• The greater the difference in charge or radius between the ion normally in the site and the ion being substituted, the more difficult the substitution.
  • Lattice sites available are principally those of Mg, Fe, and Ca, all of which have charge of 2+.
  • Some rare earths can substitute for Al3+.

Values depend on Coordination Number

1 pm = 10-12 m

1 Å = 10-10 m

1 pm = 10-2 Å

classification of based on radii and charge
Classification of Based on Radii and Charge

Ionic Potential - charge/radius -

rough index for mobility

(solubility)in aqueous solutions:

<3 (low) & >12 (high) more

mobility

Low Field Strength (LFS)

Large Ion Lithophile (LIL)

  • 2) High Field Strength (HFS)
  • REE’s

3) Platinum Group Elements

NB 1 Å = 10-10 meters = 100 pm

more definitions
More Definitions
  • Elements whose charge or size differs significantly from that of available lattice sites in mantle minerals will tend to partition (i.e. preferentially enter) into the melt phase during melting.
    • Such elements are termed incompatible
    • Examples: K, Rb, Sr, Ba, rare earth elements (REE), Ta, Hf, U, Pb
  • Elements readily accommodated in lattice sites of mantle minerals remain in solid phases during melting.
    • Such elements are termed compatible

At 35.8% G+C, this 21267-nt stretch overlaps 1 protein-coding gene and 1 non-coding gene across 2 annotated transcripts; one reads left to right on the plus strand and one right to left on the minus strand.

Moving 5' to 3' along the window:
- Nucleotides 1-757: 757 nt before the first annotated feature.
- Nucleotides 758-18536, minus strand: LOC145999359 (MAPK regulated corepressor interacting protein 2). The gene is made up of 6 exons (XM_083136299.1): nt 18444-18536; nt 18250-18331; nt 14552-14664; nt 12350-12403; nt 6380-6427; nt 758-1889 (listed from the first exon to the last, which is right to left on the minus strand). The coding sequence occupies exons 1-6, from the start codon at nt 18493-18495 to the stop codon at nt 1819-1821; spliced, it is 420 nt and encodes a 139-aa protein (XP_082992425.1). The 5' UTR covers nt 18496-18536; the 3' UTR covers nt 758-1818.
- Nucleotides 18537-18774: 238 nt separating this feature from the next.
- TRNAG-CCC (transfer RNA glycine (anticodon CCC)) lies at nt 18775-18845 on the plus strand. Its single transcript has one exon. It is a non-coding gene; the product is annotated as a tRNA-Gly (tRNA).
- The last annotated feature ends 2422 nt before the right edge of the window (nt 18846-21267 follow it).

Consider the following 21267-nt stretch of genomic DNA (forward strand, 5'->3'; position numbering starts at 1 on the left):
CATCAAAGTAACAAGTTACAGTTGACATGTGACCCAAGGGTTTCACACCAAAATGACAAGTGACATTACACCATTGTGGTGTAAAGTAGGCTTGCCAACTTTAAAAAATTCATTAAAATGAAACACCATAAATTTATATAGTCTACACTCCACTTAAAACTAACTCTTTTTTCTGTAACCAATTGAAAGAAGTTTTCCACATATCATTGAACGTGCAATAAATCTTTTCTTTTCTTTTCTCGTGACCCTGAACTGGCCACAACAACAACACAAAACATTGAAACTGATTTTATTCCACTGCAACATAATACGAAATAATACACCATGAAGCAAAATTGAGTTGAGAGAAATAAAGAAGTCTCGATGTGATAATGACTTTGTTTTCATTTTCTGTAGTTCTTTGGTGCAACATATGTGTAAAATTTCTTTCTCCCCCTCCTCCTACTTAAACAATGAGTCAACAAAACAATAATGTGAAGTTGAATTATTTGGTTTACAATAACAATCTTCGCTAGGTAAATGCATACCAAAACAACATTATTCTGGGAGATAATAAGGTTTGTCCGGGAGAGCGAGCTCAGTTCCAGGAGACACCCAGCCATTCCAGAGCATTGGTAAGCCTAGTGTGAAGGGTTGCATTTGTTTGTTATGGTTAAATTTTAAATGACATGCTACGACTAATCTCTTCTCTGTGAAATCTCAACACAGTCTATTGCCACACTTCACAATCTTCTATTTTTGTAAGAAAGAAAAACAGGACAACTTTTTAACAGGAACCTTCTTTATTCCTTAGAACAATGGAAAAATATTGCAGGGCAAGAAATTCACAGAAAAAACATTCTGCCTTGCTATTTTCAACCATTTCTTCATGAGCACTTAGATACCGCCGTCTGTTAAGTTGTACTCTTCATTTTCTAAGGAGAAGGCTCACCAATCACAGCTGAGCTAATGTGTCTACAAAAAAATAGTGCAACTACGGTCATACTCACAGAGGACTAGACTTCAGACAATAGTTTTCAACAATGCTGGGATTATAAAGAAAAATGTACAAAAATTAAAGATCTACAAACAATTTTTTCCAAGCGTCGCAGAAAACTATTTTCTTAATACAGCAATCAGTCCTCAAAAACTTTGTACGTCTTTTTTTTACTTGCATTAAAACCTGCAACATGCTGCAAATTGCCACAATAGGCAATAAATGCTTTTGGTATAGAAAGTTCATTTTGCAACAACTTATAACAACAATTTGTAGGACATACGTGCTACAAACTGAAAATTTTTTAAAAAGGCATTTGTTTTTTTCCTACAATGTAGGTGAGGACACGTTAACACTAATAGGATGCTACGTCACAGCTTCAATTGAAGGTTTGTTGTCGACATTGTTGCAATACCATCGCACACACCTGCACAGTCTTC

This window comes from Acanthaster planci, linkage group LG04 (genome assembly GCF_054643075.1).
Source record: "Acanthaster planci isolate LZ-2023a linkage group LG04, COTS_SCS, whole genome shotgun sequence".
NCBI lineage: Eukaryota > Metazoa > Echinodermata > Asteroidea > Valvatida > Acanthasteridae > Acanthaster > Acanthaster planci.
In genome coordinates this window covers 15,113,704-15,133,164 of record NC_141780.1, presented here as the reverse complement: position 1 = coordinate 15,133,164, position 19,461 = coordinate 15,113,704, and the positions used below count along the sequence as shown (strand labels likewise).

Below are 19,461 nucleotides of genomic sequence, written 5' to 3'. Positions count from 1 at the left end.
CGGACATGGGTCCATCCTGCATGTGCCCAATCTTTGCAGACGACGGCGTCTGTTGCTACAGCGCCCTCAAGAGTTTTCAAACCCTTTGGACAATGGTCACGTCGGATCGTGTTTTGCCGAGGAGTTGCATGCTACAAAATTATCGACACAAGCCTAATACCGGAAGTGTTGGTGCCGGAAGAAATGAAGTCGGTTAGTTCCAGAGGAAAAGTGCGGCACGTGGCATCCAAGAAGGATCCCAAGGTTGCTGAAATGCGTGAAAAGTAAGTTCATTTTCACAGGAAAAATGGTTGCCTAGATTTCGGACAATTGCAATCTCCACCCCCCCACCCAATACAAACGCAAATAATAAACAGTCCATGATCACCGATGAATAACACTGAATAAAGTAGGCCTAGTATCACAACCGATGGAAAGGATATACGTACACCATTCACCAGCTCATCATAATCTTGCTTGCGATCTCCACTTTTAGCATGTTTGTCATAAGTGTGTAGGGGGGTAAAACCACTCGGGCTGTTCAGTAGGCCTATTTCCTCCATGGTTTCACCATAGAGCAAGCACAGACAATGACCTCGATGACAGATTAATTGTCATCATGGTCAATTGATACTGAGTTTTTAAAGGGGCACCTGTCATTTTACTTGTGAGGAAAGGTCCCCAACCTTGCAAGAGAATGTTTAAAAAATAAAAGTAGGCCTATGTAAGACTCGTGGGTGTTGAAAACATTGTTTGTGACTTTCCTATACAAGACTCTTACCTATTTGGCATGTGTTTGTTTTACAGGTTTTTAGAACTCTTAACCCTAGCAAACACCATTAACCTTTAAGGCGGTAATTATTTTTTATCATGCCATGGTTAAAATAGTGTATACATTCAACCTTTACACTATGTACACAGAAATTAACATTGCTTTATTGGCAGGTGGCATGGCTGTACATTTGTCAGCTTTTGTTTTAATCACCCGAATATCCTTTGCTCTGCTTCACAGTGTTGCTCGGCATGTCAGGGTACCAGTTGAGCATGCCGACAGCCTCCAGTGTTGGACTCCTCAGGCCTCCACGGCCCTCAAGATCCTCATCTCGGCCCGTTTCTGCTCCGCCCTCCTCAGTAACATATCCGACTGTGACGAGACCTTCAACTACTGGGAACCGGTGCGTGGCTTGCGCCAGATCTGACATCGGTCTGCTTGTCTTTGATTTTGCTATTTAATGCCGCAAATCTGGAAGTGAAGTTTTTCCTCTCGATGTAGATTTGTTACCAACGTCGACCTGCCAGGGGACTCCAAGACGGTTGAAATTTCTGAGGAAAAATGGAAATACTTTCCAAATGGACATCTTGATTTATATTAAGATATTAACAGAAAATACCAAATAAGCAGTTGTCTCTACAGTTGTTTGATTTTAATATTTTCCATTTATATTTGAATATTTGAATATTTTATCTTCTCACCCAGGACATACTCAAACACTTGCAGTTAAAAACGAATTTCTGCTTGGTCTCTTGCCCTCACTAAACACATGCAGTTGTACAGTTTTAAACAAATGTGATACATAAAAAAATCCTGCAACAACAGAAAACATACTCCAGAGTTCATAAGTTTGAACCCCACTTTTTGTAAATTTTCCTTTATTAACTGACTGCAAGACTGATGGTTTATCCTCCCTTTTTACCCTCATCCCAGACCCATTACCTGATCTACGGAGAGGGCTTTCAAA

• Examples: Ni, Cr, Co, Os
rare earth element behavior
Rare Earth Element Behavior
  • The lanthanide rare earths all have similar outer electron orbit configurations and an ionic charge of +3 (except Ce and Eu under certain conditions, which can be +4 and +2 respectively)
  • Ionic radius shrinks steadily from La (the lightest rare earth) to Lu (the heaviest rare earth); filling f-orbitals; called the “Lanthanide Contraction”
  • As a consequence, geochemical behavior varies smoothly from highly incompatible (La) to slightly incompatible (Lu)
rare earth element ionic radii
Rare Earth Element Ionic Radii

NB that 1 pm = 10-6 microns = 10-12 meters

rare earth abundances in chondrites
Rare Earth Abundances in Chondrites
  • “Sawtooth” pattern of cosmic abundance reflects:
    • (1) the way the elements were created (greater abundances of lighter elements)
    • (2) greater stability of nuclei with even atomic numbers